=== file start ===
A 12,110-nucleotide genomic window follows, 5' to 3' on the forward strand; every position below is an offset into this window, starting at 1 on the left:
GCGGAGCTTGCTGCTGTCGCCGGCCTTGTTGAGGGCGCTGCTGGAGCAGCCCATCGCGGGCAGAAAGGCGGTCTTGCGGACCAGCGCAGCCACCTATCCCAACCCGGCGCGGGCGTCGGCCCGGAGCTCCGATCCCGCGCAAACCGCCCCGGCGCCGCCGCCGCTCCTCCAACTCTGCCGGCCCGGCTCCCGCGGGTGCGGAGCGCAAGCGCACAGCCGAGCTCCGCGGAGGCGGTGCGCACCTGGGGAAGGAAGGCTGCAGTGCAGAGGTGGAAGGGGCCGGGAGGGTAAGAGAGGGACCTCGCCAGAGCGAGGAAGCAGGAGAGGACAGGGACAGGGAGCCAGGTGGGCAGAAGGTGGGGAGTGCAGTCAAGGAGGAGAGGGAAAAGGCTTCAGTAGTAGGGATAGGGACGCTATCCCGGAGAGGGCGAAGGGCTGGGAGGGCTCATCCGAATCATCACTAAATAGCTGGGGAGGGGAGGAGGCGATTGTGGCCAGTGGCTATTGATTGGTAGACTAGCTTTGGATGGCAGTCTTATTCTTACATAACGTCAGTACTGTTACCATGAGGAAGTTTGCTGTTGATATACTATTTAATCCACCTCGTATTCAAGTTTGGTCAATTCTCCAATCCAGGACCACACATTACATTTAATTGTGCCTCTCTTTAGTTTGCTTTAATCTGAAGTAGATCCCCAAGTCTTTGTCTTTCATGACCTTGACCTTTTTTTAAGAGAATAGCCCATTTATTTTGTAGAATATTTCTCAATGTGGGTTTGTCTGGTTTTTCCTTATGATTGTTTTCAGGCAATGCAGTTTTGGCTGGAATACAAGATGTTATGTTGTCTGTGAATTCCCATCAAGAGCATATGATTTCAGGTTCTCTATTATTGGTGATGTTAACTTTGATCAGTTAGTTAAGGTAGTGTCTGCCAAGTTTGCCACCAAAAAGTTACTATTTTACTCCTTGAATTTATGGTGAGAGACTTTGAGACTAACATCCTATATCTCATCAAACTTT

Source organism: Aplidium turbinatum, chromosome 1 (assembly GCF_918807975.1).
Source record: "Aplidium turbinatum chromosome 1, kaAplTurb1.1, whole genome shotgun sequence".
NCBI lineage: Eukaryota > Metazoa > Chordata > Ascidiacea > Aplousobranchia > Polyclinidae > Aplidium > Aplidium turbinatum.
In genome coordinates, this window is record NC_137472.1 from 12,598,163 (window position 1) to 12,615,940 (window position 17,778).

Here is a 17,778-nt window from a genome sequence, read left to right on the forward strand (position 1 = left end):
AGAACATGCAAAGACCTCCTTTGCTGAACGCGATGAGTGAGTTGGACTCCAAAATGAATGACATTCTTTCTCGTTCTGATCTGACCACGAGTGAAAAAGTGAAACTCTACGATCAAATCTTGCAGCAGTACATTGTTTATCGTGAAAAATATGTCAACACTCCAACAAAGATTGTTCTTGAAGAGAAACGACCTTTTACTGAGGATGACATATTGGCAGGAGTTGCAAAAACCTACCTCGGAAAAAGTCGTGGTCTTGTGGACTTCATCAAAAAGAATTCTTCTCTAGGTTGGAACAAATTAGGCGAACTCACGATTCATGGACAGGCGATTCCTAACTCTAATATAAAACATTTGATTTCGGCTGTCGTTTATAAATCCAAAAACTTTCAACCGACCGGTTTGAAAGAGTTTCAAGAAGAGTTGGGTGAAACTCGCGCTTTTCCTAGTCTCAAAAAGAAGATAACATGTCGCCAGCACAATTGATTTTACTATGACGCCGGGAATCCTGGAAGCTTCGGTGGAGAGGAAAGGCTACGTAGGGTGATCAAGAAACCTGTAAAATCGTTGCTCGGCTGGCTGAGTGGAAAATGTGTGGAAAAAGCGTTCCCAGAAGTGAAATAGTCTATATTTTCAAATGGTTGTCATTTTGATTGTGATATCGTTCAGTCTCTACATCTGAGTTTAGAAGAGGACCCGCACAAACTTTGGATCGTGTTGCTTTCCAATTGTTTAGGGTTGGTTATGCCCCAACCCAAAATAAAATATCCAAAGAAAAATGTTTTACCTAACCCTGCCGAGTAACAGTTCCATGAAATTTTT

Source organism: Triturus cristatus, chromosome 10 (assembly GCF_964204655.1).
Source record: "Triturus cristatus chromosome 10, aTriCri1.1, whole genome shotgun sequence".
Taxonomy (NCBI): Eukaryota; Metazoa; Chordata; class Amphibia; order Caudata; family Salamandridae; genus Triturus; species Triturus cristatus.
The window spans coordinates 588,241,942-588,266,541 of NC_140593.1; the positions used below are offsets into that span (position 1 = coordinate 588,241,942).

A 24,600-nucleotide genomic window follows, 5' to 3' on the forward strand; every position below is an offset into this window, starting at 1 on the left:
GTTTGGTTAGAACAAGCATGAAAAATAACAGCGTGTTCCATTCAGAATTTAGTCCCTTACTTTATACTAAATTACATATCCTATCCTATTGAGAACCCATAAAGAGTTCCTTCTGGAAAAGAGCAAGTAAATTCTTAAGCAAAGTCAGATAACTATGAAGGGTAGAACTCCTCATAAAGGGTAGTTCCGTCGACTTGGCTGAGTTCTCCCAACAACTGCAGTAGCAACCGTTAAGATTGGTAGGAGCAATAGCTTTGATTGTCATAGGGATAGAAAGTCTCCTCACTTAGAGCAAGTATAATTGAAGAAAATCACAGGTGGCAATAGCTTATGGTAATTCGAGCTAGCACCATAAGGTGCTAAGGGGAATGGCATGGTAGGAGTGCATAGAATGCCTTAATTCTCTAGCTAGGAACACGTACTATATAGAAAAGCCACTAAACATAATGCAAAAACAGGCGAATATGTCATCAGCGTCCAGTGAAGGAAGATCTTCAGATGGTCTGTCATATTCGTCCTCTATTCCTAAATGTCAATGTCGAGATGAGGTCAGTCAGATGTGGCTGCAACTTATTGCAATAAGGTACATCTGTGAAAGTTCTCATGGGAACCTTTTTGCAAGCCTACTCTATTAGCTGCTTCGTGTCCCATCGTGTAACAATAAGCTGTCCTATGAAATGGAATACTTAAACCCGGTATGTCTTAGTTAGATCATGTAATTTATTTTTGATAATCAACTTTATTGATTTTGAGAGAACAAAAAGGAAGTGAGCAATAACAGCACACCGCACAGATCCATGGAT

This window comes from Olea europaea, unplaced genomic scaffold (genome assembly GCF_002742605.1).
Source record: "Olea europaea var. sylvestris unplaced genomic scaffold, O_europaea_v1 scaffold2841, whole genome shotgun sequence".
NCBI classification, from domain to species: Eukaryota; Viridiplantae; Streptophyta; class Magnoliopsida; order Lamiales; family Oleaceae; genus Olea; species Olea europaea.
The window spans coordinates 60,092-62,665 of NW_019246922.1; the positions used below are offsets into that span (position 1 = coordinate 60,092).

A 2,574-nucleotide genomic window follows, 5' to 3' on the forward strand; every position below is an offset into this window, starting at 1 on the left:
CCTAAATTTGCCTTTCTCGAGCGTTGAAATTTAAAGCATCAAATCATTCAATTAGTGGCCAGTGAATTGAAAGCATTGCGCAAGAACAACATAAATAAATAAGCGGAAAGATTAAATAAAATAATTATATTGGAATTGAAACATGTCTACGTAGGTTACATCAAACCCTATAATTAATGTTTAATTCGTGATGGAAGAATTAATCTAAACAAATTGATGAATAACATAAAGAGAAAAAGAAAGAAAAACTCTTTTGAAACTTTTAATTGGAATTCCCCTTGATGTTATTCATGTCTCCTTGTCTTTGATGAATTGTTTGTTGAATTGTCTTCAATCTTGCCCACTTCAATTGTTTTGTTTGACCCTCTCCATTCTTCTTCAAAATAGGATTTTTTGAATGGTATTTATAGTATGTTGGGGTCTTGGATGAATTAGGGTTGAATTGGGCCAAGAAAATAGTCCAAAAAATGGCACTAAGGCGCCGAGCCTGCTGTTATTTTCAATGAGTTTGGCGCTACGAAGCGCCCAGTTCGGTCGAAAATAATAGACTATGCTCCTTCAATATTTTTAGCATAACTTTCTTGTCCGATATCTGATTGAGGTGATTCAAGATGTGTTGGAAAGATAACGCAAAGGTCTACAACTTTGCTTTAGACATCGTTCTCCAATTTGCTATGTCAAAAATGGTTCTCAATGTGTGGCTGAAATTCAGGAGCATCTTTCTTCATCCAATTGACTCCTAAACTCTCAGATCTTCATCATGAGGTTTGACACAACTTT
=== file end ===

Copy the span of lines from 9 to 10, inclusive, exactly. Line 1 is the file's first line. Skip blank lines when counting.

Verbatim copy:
Source organism: Triturus cristatus, chromosome 10 (assembly GCF_964204655.1).
Source record: "Triturus cristatus chromosome 10, aTriCri1.1, whole genome shotgun sequence".